not much!

In a day obliterated by letters of recommendation, Humzah Kiani and I discussed extinctions in the Gaia footprint, and Kate Storey-Fisher and I discussed the Gaussian random fields we have been trying to simulate.


Trojans, Oort Cloud, greedy algorithm paradox

Early in the day, undergraduate Mitchell Karmen (NYU) blew me away by showing a possible Trojan satellite hiding in the Kepler false-positive bin. It probably has some other explanation, but damn it's exciting! I discussed this with Rodrigo Luger (Flatiron) who dampened my excitement (for good reasons).

At stars meeting, Michele Bannister (Belfast) spoke about ways in which we might use the properties of the outer Solar System (and especially the things past the Kuiper Belt and including the Oort Cloud) to constrain the birth environment and subsequent dynamical environment of the Sun at formation. It appears that these structures could be created early and are strongly modified by nearby stars and close passages. One implication is that different stars should have very different Oort Clouds. That's a great prediction; now how to test it?

Mike Blanton (NYU) showed some very cool results from the work being done on SDSS-V robot fiber positioners. As you might guess, the positioning of fibers on a focal plane by robot arms that can collide is an intractable problem in general—it's like traveling salesman. But you might also know that most NP problems are pretty well-served by sensible greedy algorithms. That is, you can usually do something akin to the simplest thing and still succeed most of the time.

Blanton showed the interesting thing (worked out by Conor Sayres at UW) that if they do a greedy algorithm to take the robot arms from the "home" state to the configuration they want, it is very slow and hard, and it still fails in many cases. But if they do the exact same greedy algorithm the other way—that is, to take the arms from the configuration they want back to the home state—it works fine! So they do that and then run the result backwards!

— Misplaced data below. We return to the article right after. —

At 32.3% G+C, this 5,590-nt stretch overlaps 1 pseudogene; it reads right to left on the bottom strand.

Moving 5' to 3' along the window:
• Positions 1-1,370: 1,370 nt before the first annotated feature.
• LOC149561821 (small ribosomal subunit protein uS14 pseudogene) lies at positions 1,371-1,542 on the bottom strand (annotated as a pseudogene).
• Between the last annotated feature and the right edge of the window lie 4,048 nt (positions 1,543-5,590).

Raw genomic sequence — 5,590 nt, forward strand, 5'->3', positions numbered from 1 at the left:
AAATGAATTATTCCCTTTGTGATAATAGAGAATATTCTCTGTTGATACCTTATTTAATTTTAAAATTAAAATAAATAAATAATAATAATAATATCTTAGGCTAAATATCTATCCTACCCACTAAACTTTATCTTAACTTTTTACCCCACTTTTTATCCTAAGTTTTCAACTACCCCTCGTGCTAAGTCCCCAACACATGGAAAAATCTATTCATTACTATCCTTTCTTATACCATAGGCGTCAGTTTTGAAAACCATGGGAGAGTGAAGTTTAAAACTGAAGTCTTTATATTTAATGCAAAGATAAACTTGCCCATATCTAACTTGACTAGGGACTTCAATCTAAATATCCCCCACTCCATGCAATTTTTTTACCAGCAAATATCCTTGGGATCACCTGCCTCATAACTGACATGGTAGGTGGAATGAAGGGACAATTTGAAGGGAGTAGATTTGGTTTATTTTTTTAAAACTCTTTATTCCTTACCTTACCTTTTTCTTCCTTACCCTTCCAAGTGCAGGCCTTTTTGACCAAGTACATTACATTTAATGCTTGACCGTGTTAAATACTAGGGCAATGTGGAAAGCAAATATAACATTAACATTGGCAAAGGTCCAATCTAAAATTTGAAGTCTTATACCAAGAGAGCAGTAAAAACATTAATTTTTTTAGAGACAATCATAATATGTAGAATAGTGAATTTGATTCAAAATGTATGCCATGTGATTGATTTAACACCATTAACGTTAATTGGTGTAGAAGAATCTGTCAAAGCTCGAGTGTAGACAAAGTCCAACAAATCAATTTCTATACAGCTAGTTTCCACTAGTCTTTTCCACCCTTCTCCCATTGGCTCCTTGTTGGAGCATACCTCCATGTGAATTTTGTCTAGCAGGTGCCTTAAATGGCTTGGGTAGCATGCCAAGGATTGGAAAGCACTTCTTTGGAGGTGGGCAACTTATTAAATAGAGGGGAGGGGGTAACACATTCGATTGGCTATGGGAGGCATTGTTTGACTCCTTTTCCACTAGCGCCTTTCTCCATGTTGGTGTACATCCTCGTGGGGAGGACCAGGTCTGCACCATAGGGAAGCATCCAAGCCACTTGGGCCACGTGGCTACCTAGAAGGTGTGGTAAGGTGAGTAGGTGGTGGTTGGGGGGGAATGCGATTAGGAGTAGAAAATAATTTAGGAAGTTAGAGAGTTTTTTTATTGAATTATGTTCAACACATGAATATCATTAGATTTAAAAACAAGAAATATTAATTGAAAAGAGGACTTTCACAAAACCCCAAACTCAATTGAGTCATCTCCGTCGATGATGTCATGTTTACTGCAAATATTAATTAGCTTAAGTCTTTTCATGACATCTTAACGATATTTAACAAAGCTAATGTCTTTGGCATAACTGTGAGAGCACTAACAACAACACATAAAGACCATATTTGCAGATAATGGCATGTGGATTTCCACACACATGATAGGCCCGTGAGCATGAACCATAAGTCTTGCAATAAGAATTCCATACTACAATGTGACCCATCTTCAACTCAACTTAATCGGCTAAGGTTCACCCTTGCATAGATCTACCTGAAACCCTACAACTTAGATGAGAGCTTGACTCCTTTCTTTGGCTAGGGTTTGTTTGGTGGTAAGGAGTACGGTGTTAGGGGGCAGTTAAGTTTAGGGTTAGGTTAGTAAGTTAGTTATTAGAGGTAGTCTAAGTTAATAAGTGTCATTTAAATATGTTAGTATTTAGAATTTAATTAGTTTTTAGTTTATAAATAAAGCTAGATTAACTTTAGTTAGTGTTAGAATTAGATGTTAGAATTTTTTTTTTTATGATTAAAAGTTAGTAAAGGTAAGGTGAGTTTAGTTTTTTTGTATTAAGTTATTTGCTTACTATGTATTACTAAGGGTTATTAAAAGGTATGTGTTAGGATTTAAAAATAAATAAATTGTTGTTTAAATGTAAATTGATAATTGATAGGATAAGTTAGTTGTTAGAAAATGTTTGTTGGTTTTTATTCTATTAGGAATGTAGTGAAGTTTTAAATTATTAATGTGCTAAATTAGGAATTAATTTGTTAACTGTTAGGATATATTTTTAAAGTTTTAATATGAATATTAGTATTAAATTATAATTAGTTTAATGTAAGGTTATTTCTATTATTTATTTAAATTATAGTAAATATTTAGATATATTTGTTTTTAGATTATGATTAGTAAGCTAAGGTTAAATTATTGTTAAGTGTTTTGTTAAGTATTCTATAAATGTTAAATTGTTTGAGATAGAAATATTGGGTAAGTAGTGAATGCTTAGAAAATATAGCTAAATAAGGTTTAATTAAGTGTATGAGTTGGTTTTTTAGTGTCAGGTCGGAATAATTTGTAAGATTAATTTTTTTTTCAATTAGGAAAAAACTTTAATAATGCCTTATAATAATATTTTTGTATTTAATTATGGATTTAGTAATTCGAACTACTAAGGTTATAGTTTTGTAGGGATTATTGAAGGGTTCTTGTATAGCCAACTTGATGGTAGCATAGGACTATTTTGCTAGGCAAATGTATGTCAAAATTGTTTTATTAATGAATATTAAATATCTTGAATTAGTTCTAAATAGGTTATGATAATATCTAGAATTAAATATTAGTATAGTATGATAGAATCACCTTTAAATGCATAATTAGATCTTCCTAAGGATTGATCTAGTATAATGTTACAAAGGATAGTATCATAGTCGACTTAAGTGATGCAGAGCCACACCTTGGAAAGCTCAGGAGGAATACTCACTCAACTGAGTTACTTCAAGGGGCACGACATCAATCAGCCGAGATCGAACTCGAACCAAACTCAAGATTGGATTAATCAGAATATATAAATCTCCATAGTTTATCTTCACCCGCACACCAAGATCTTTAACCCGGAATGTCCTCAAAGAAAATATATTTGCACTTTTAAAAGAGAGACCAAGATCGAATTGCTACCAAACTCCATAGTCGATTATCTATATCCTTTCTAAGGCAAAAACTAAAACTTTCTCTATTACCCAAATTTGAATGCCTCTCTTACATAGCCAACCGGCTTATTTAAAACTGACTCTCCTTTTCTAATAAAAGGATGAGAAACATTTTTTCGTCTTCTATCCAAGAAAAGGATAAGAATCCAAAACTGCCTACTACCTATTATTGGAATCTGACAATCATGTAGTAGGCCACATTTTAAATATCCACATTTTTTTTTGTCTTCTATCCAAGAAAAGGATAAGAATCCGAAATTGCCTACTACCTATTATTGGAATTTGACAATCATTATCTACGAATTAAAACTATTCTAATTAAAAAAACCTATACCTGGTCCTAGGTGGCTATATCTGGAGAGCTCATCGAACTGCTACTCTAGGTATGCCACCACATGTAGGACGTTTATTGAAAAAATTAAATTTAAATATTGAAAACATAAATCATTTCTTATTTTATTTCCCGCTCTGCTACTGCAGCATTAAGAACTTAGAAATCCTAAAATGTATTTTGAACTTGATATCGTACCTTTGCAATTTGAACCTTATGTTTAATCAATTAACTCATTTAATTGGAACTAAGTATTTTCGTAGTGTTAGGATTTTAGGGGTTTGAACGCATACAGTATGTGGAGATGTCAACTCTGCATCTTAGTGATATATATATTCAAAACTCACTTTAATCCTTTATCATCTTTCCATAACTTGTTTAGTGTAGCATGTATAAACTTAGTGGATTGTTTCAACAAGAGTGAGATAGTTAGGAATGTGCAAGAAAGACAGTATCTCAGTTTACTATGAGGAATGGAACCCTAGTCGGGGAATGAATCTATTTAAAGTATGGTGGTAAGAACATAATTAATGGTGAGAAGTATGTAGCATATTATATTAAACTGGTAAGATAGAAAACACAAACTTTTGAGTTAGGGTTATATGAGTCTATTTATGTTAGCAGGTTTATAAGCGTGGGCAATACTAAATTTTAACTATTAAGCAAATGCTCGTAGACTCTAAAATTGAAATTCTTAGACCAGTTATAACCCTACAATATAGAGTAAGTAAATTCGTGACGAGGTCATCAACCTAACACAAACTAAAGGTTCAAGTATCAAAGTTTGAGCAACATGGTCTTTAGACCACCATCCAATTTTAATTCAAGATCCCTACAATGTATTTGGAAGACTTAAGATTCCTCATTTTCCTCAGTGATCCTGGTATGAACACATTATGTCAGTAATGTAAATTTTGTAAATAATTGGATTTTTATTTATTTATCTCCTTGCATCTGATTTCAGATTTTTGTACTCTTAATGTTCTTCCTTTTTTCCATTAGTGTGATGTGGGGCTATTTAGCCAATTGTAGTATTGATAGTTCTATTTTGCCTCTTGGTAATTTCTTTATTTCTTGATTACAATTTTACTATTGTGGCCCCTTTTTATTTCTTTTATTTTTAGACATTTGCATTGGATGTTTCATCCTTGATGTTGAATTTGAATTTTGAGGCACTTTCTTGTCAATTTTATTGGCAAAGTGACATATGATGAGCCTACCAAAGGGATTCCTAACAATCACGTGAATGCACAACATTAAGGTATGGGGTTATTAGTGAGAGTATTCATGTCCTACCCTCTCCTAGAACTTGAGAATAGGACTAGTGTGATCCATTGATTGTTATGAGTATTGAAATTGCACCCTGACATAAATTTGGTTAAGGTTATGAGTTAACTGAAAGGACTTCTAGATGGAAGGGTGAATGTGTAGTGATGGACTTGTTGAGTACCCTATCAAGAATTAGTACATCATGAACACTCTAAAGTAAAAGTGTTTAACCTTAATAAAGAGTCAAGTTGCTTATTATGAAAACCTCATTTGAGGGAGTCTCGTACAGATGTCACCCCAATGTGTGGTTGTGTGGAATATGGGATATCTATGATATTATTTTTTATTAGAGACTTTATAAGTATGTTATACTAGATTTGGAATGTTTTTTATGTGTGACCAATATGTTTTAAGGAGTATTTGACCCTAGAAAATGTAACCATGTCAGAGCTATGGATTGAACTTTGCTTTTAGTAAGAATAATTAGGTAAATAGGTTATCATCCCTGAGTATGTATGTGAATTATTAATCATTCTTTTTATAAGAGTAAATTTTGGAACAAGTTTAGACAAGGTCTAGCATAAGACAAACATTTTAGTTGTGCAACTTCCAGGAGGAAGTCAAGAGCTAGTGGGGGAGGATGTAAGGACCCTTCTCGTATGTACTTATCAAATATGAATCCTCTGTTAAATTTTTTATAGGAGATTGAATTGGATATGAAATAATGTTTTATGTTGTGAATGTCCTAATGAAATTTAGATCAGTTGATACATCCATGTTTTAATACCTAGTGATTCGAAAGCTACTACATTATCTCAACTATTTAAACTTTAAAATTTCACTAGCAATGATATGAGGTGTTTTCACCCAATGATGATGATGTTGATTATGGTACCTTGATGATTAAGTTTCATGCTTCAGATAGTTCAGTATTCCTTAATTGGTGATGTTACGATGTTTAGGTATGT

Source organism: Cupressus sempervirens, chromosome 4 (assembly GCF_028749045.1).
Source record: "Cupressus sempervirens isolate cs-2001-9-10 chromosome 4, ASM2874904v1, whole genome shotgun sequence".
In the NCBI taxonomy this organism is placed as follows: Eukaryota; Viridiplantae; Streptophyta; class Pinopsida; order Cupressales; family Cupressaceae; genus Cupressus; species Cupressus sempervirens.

Crazy talk. And cool. And worthy of a lot more thought. And something about entropy? After all, the home state is like a crystal.



Today Michele Bannister (Belfast) gave a great talk about the outer Solar System. She was very clear that her observations do not rule out in any way the existence of Planet 9. But they do discredit every single shred of evidence in its favor! And she gave many other mechanisms that could explain the same data. That is, there really doesn't seem to be any reason to believe that there is an unknown planet hanging out in the outer Solar System. Lots of what she said relies on the following theoretical observation: When a planetesimal is perturbed by a massive body on an orbit interior to its perihelion, it tends to preserve its perihelion but change its semi-major axis. And the same but opposite when the massive body is outside it's aphelion. All planetesimal migration scenarios must respect these constraints.

Before that, Kate Storey-Fisher (NYU) and I had a long conversation in which we re-discovered our confusions about the differences between the continuous Fourier transform (which never exists in any real-data context) and the discrete Fourier transform (which is what's appropriate when the data are treated as a patch of a periodic function. We got confused and then un-confused, but I am still somewhat confused!


asteroids and dark-matter halos

Today Michele Bannister (Belfast) showed up. We spent time talking about how asteroids are characterized in time-domain imaging surveys. The idea is to make a fictitious absolute magnitude, which is what the asteroid would look like if it was simultaneously 1 AU from the Sun and 1 AU from the Earth, and observed with the Sun and Earth both getting it from the same angle. That's not real! We discussed how we might improve that situation.